The Slatest

Phil Mickelson Wired $3 Million to a Bookie Who Then Got Nabbed for Money Laundering

Winner-winner chicken dinner?

Photo by John Moore/Getty Images

A sidenote in a money laundering case in California led ESPN straight to the door of Phil Mickelson on Monday. The network’s Outside the Lines investigative crew is reporting that a 56-year-old former sports gambler pleaded guilty to acting as an intermediary between Mickelson and an illegal offshore gambling operation. The man in question, Gregory Silveira, was transferred nearly $3 million in total from Mickelson, according to court documents, and pleaded guilty to three counts of money laundering for the transactions from February 2010 to February 2013.

The five-time major winner, however, has not been charged with a crime and is not under investigation. Illegal gambling transactions constitute money laundering because the wire transfers to move the money around were done with “the intent to promote the carrying on of an illegal gambling operation,” Silveira’s plea agreement reads. References to Mickelson as the “gambling client,” ESPN notes, were buried deep in the court documents, then scrubbed altogether:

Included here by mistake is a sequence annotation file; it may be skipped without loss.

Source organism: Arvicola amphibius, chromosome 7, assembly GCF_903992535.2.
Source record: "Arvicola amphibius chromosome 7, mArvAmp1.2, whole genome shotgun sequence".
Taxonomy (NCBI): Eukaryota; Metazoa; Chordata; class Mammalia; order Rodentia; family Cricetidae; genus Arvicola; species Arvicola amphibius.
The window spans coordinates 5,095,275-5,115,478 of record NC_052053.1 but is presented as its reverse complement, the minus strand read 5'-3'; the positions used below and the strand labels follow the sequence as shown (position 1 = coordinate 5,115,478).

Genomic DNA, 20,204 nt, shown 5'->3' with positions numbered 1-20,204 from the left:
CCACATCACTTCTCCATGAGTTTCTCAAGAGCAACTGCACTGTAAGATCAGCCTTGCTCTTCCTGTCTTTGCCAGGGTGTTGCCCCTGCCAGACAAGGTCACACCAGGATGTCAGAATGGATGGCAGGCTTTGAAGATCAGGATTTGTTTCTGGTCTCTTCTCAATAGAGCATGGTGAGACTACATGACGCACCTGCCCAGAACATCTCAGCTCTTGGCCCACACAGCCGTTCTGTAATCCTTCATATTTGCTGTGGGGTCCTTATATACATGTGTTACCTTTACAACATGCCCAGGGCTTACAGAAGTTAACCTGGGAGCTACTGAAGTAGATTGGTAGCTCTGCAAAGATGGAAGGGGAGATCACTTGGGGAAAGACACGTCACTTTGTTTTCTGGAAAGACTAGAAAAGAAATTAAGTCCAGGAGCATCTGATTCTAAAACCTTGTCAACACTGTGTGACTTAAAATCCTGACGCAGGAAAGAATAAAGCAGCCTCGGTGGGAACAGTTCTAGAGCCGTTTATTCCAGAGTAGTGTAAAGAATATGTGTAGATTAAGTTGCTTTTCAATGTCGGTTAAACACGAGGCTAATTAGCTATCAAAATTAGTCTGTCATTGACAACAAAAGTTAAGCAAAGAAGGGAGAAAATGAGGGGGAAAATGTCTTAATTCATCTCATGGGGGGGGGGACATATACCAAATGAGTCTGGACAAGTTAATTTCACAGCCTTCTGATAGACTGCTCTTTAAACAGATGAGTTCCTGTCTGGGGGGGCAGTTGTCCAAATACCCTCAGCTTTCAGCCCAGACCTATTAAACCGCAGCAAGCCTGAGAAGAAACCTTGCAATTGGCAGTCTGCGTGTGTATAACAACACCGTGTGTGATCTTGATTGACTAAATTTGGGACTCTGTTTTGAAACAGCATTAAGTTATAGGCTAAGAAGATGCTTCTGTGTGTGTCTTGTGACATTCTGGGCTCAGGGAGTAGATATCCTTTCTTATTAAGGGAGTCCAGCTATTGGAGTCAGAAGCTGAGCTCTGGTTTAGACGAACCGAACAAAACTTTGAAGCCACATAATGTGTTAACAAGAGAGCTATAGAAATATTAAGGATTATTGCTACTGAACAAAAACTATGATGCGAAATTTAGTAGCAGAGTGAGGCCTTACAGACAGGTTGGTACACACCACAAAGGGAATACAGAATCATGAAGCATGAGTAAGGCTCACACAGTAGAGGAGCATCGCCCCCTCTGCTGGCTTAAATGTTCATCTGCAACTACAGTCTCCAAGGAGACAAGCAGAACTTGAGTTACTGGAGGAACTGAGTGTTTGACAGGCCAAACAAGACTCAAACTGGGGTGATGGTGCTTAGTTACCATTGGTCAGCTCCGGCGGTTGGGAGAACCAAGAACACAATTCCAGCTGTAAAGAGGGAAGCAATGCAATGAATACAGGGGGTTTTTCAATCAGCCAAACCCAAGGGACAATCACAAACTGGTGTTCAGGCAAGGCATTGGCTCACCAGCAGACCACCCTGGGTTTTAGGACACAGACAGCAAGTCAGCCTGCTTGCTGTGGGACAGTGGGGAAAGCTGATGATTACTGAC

Although the final plea agreement reached between Silveira and the U.S. Department of Justice does not name the “gambling client,” an initial plea agreement signed last month by Silveira and his attorney, James D. Henderson Sr., contained a reference to the “money laundering of funds from P.M.” After Outside the Lines inquired about Mickelson’s potential role in the case, the U.S. Attorney’s Office on June 17 filed a motion to have the original plea agreement stricken. The next day, it filed an amended version minus any reference to “P.M.” It is standard Department of Justice policy for documents not to mention third parties who are not criminally charged.

Mickelson, ESPN points out, is unlikely to face any penalty as it stands because federal anti-gambling statuets target individuals and syndicates that take the bets, rather than individuals who place them. If you were worried about Mickelson getting a refund—and you shouldn’t have been—fear not, he pulls in some $40 million a year in endorsements, according to Forbes.